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If you really think about it, we are insignificant. 

If the Milky Way Galaxy was the size of the United States, our world would be the size of a coffee mug! You are just one person throughout history in that mug. And as insignificant as we really are, we really want to matter. We want to feel approval. 

Whether we choose to acknowledge it or not, the desire for validation is one of the strongest motivating forces known to man.

Most people on the planet crave or have a thirst for a sense of feeling important, validation, acceptance, approved, or what they do matters. 

What quenches this thirst?

A teenager generally seeks the validation of their peers. Wives want the approval of their husbands, and visa versa. But it doesn’t stop there!

Employees want to hear the phrase “well done” from their employer, just as authors want to please their readers. The fact is, we all have a longing for validation.

Money, a big house, a nice car, your child's grades, or how good of an athlete you are, were, or your kid is will not satisfy this thirst. Sadly, many spend their entire lives trying to quench this thirst with things that never measure up.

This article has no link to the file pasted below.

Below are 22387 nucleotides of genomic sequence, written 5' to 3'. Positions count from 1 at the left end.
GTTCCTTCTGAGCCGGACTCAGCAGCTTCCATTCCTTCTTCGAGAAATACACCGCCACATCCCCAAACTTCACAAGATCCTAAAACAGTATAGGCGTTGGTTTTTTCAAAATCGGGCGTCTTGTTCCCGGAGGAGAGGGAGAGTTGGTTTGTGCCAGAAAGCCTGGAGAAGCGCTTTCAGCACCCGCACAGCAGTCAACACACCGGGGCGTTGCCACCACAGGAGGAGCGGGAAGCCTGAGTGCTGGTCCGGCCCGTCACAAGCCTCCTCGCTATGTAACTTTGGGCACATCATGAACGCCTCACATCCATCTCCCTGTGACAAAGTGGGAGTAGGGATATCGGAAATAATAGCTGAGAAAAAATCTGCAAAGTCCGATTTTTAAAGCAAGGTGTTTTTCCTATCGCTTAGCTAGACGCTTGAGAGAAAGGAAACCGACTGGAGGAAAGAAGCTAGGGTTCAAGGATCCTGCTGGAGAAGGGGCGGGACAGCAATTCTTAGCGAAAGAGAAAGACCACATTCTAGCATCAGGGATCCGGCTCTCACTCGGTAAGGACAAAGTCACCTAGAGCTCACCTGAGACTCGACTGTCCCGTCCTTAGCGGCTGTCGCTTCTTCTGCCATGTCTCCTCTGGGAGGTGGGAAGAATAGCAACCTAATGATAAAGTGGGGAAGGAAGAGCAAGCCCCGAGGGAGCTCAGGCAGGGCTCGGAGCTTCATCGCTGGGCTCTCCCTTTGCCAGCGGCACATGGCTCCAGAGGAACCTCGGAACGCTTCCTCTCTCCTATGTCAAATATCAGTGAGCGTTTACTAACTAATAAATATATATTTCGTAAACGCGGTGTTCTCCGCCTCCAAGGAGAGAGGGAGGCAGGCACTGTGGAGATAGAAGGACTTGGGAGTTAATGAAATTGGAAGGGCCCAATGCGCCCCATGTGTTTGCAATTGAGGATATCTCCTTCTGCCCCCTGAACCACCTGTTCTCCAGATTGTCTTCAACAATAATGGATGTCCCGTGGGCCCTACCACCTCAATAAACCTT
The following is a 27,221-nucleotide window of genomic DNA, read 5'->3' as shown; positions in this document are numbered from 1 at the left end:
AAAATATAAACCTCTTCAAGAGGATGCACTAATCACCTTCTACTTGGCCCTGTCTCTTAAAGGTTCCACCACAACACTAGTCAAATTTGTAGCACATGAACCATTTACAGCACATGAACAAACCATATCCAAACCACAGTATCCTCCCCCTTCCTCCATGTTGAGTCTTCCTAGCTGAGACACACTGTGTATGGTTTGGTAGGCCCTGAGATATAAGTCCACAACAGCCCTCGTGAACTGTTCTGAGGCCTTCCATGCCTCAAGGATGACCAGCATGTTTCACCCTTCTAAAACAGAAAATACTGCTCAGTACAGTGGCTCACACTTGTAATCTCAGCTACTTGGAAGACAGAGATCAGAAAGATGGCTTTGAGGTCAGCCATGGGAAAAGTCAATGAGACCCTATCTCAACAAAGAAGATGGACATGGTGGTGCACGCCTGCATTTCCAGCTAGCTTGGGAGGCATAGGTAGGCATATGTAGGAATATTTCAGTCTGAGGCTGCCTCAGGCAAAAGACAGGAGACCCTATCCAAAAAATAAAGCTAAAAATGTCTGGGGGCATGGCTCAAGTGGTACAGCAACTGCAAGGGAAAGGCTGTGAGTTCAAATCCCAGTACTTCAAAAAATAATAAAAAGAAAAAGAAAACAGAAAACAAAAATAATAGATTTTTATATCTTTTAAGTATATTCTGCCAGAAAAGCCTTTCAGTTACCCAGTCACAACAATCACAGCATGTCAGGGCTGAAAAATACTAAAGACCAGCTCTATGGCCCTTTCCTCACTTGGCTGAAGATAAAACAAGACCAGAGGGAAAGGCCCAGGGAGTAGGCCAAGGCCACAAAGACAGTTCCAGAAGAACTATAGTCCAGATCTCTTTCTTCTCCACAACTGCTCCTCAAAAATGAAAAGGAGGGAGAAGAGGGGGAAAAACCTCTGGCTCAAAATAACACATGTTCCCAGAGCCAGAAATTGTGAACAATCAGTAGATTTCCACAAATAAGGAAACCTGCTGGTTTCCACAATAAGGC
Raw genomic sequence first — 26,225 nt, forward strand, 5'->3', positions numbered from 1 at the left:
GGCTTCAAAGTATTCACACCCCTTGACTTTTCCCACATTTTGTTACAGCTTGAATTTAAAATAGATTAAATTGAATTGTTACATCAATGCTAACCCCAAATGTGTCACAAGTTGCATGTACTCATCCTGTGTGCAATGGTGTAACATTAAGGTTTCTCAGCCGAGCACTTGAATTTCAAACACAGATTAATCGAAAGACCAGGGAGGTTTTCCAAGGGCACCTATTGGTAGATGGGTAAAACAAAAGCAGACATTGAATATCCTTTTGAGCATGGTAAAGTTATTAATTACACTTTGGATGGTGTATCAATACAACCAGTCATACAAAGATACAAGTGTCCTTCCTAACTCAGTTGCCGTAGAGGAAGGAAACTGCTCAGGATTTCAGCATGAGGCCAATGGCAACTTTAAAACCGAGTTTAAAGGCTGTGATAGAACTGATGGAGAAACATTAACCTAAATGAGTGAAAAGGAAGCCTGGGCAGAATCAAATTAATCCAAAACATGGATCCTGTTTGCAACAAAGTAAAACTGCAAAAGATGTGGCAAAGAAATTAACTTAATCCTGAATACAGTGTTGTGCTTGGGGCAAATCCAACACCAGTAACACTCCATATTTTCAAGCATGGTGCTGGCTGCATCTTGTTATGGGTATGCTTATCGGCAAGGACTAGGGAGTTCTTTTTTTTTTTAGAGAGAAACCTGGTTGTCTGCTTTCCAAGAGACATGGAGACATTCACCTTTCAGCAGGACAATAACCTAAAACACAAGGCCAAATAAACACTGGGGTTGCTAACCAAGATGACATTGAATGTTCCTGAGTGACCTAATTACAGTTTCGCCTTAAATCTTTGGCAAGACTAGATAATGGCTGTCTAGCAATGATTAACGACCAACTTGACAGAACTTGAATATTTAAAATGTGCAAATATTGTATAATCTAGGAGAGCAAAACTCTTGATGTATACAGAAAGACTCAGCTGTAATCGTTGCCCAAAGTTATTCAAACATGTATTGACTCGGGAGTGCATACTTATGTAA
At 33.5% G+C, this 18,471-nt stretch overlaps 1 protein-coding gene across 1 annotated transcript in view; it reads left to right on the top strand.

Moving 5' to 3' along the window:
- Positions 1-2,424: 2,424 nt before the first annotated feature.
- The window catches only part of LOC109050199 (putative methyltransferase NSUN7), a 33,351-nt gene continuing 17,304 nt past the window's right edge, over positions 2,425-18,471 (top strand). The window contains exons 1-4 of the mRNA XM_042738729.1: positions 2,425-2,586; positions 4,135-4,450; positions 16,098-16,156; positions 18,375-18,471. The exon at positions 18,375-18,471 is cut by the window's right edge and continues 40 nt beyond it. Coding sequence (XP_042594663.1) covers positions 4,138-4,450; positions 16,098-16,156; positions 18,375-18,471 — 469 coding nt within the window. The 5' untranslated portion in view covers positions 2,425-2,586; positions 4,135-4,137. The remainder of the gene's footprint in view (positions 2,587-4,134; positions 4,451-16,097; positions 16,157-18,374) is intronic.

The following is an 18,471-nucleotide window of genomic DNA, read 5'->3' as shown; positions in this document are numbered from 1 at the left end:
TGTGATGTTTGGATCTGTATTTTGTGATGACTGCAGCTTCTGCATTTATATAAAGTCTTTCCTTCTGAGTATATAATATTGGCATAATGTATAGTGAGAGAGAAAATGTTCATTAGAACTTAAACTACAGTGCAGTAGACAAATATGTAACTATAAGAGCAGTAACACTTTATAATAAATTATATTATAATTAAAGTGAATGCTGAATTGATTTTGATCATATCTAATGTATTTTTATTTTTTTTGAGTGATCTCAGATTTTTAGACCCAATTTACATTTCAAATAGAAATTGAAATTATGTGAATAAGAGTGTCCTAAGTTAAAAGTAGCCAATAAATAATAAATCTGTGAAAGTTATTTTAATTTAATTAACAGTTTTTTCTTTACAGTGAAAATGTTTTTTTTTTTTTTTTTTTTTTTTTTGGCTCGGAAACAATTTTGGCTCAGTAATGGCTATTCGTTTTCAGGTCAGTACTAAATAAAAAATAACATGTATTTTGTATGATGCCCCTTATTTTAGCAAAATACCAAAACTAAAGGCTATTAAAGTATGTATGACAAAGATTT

Seems like most sports movies are about a son/daughter seeking the validation from their parent or coach. If we feel approved of by our parents, it will be easier to develop a healthy degree of self-esteem. If we are constantly belittled or criticized, our sense of self-esteem will suffer. Think Chris Boz. 

So listen up:

- You Matter!

- You are Great!

- You are Needed!

- You make an impact everyday in countless ways!

Now that you have been validated, below is a list of ways to validate your people:

  1. Spend time listening.
  2. Show genuine interest in their activities.
  3. Celebrate their successes.
  4. Be patient with failures, and encourage future effort (but not until they feel safe and they feel as though they have processed their failure).
  5. Spend time with your children for no reason at all – except that they are your children and you feel they are worthy of your time.
  6. When they are emotional, don’t dismiss it or disapprove of it. Instead, focus on them and show you care by really paying attention.
  7. Ask their opinions and invite collaboration and integration.

In Summary:

People feel validated when they know they matter, when they feel safe, and when they trust that we care enough to act in their best interests. Taking the time to validate and accept our people unconditionally builds resilience, confidence, and a powerful sense of self that promotes high self-worth and wellbeing.

Today, give someone the validation they greatly need and desire.

"You are Awesome!"